Pirenne Henri, Economic and Social History of Medieval Europe. ( New York: Harcourt, Brace, 1956.) A brilliant summary account of economic changes in Europe in the Middle Ages with special attention to the growth of commerce and urban life.
Schumpeter J. A., The Theory of Economic Development. ( Cambridge: Harvard University Press, 1949.) A classic work, published originally in German in 1911, in which the late Professor Schumpeter develops the concept of entrepreneurship and its key role in economic growth.

-116-

Notes for this page

Add a new note
If you are trying to select text to create highlights or citations, remember that you must now click or tap on the first word, and then click or tap on the last word.
One moment ...
Default project is now your active project.
Project items

Items saved from this book

This book has been saved
Highlights (0)
Some of your highlights are legacy items.

Highlights saved before July 30, 2012 will not be displayed on their respective source pages.

You can easily re-create the highlights by opening the book page or article, selecting the text, and clicking “Highlight.”

Citations (0)
Some of your citations are legacy items.

Any citation created before July 30, 2012 will labeled as a “Cited page.” New citations will be saved as cited passages, pages or articles.

We also added the ability to view new citations from your projects or the book or article where you created them.

Notes (0)
Bookmarks (0)

You have no saved items from this book

Project items include:
  • Saved book/article
  • Highlights
  • Quotes/citations
  • Notes
  • Bookmarks
Notes
Cite this page

Cited page

Style
Citations are available only to our active members.
Sign up now to cite pages or passages in MLA, APA and Chicago citation styles.

(Einhorn, 1992, p. 25)

(Einhorn 25)

1

1. Lois J. Einhorn, Abraham Lincoln, the Orator: Penetrating the Lincoln Legend (Westport, CT: Greenwood Press, 1992), 25, http://www.questia.com/read/27419298.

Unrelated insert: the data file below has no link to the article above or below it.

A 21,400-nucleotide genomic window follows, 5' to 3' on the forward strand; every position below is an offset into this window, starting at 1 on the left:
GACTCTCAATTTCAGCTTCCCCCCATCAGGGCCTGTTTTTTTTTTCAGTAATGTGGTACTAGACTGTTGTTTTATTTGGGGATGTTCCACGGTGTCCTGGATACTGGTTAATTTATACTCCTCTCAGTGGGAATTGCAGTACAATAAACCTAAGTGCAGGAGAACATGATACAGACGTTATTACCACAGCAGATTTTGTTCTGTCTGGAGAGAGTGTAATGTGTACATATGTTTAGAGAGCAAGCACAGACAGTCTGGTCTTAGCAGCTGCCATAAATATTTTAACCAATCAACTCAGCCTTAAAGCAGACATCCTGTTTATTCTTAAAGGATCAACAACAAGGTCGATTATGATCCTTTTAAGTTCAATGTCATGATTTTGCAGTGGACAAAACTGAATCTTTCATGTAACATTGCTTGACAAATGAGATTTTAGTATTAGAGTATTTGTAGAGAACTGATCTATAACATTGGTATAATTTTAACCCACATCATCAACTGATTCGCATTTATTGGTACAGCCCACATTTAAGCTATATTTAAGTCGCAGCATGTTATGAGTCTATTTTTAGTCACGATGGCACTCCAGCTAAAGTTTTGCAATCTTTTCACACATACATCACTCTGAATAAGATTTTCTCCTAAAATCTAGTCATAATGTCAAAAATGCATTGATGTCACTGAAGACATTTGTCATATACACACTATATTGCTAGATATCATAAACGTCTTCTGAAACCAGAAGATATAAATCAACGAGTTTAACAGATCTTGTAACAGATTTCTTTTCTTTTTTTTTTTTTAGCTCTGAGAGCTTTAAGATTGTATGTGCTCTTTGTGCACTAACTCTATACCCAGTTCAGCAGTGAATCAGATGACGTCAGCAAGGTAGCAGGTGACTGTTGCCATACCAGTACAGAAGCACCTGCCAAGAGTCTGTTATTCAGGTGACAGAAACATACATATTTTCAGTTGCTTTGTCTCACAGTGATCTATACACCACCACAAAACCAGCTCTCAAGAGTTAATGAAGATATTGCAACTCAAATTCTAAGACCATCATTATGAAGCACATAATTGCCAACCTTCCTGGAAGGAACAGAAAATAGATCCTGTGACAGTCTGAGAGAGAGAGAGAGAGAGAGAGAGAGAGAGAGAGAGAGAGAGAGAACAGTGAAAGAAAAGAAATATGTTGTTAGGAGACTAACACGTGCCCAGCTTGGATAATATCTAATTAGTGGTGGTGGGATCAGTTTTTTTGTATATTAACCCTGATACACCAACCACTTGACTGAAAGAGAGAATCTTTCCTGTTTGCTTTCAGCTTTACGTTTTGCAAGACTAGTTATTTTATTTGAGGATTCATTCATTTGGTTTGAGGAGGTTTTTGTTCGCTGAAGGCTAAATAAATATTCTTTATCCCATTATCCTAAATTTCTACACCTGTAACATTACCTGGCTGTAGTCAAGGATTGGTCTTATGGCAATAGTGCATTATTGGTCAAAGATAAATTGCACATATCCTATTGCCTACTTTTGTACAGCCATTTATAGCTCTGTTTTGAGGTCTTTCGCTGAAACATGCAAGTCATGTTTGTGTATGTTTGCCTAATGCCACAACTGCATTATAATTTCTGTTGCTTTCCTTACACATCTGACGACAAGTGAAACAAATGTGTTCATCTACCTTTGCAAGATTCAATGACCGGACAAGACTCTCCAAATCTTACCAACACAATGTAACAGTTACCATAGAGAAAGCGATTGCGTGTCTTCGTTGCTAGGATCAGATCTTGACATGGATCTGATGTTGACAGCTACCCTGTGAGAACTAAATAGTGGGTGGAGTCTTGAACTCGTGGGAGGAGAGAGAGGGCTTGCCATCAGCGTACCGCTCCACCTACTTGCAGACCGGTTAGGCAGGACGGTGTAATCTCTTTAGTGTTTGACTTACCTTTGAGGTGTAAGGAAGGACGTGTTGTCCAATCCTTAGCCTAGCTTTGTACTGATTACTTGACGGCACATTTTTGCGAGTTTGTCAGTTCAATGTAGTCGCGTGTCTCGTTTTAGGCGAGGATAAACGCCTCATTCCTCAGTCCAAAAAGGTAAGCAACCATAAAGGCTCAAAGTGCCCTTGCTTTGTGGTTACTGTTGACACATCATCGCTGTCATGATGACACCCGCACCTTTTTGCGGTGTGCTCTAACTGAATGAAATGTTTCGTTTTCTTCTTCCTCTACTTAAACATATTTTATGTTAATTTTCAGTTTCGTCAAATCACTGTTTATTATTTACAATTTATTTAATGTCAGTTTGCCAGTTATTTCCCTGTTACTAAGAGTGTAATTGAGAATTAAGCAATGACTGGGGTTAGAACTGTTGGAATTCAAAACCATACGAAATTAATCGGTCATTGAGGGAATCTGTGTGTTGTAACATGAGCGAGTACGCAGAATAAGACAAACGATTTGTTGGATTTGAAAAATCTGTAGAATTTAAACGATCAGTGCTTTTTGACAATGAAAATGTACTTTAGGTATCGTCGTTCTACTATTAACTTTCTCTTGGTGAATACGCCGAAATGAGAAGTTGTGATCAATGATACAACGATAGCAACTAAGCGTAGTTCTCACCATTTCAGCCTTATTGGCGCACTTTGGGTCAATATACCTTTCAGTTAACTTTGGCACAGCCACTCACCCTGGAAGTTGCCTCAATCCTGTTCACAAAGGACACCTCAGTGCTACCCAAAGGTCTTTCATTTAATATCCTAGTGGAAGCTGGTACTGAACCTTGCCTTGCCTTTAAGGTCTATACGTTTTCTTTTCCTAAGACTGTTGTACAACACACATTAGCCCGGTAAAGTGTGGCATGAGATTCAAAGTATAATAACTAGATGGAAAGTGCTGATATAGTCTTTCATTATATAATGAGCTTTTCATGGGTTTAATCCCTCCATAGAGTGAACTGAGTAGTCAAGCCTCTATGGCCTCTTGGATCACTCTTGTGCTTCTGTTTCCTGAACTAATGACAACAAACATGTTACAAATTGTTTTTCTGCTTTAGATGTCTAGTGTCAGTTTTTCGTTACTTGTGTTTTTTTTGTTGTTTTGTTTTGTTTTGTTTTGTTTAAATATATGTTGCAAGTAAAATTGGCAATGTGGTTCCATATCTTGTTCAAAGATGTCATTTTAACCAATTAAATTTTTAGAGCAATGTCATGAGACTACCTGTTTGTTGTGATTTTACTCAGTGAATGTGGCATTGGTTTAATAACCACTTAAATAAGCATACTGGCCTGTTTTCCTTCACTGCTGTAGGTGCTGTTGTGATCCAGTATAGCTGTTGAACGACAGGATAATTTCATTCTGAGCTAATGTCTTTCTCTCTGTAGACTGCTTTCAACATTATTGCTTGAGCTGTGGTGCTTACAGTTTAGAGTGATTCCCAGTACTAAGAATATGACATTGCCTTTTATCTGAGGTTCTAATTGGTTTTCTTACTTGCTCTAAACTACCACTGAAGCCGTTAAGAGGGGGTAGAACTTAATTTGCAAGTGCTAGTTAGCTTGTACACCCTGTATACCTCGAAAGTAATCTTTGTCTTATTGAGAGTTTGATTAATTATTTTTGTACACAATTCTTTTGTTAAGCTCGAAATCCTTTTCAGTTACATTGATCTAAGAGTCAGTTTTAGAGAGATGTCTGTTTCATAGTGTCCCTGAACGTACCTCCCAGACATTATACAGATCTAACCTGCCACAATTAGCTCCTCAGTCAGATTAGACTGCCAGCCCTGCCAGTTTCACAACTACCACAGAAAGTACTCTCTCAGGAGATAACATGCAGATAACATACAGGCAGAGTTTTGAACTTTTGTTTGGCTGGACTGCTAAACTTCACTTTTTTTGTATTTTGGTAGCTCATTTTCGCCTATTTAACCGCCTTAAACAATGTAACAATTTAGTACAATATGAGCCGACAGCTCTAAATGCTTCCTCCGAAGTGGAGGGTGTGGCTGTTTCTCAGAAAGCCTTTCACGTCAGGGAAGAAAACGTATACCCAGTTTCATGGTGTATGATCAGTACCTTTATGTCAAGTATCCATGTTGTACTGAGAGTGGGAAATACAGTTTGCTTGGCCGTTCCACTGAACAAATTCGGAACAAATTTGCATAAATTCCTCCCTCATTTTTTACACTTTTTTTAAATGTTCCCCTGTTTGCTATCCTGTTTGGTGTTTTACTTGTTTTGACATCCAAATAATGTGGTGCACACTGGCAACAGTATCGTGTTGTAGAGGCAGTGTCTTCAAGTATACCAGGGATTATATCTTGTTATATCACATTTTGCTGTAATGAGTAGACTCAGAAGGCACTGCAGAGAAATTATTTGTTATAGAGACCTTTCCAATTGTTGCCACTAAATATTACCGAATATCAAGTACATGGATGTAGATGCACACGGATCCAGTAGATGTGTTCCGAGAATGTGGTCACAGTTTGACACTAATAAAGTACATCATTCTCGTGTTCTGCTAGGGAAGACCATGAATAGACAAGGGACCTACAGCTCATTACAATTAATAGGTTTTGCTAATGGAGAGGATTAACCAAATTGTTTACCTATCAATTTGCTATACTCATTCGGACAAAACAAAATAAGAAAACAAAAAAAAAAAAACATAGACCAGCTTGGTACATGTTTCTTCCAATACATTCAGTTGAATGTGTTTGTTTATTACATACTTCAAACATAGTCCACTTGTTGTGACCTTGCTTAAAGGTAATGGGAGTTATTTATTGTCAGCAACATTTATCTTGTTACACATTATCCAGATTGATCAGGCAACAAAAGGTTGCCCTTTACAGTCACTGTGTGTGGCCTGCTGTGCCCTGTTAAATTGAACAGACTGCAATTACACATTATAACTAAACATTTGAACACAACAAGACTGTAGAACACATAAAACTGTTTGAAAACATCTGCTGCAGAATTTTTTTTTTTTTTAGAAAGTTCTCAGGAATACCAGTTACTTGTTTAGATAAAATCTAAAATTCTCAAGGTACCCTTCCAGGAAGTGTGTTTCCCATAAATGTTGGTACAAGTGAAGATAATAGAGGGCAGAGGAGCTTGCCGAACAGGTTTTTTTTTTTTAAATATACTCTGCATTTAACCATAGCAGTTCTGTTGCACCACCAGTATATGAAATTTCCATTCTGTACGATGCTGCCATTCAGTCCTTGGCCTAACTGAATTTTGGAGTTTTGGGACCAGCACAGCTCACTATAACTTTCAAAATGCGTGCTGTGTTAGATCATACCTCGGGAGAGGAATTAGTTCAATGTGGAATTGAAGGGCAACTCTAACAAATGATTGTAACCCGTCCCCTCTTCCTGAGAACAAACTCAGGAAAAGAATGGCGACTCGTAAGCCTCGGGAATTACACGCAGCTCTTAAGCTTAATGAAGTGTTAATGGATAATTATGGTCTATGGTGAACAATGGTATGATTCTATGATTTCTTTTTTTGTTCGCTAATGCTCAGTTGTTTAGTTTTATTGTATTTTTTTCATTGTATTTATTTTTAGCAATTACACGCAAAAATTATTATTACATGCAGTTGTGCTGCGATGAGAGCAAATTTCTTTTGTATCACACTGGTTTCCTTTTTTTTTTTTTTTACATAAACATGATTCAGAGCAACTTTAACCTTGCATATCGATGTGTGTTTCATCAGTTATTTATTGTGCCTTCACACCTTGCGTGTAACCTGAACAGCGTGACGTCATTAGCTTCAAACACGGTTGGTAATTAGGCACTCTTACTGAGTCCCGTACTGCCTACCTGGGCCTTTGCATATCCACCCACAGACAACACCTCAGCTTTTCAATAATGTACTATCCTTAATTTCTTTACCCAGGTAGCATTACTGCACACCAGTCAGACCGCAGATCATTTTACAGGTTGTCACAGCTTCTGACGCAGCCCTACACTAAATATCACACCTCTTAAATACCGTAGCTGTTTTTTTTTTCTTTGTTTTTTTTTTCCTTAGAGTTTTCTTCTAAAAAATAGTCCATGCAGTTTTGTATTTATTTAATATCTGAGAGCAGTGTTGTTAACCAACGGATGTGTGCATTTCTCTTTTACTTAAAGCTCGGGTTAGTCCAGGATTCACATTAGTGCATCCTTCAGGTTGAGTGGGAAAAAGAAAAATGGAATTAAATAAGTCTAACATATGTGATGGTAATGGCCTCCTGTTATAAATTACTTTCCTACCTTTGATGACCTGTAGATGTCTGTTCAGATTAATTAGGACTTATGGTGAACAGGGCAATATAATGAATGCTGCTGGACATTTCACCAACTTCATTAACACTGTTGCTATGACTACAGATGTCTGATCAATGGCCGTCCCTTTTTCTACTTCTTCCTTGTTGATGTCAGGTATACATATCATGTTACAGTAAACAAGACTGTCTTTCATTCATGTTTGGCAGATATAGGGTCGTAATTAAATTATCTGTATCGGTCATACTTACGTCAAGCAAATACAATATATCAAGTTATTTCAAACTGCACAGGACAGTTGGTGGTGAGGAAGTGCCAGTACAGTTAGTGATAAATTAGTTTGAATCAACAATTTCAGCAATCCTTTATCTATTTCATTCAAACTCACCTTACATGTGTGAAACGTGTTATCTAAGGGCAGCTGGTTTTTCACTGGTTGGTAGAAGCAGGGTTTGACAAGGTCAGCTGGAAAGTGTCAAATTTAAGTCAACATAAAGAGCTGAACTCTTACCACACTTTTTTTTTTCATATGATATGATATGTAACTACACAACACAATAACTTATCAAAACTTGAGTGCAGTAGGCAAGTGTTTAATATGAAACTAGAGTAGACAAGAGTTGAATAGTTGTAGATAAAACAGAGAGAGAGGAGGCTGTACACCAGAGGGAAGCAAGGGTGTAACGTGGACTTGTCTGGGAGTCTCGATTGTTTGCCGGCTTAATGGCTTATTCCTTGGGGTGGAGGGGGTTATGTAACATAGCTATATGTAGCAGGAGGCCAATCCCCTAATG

Cited page

Bookmark this page
Economic Development: Past and Present
Table of contents

Table of contents

Settings

Settings

Typeface
Text size Smaller Larger Reset View mode
Search within

Search within this book

Look up

Look up a word

  • Dictionary
  • Thesaurus
Please submit a word or phrase above.
Print this page

Print this page

Why can't I print more than one page at a time?

Full screen
/ 120

matching results for page

Cited passage

Style
Citations are available only to our active members.
Sign up now to cite pages or passages in MLA, APA and Chicago citation styles.

"Portraying himself as an honest, ordinary person helped Lincoln identify with his audiences." (Einhorn, 1992, p. 25).

"Portraying himself as an honest, ordinary person helped Lincoln identify with his audiences." (Einhorn 25)

"Portraying himself as an honest, ordinary person helped Lincoln identify with his audiences."1

1. Lois J. Einhorn, Abraham Lincoln, the Orator: Penetrating the Lincoln Legend (Westport, CT: Greenwood Press, 1992), 25, http://www.questia.com/read/27419298.

Cited passage

Thanks for trying Questia!

Please continue trying out our research tools, but please note, full functionality is available only to our active members.

Your work will be lost once you leave this Web page.

For full access in an ad-free environment, sign up now for a FREE, 1-day trial.

Already a member? Log in now.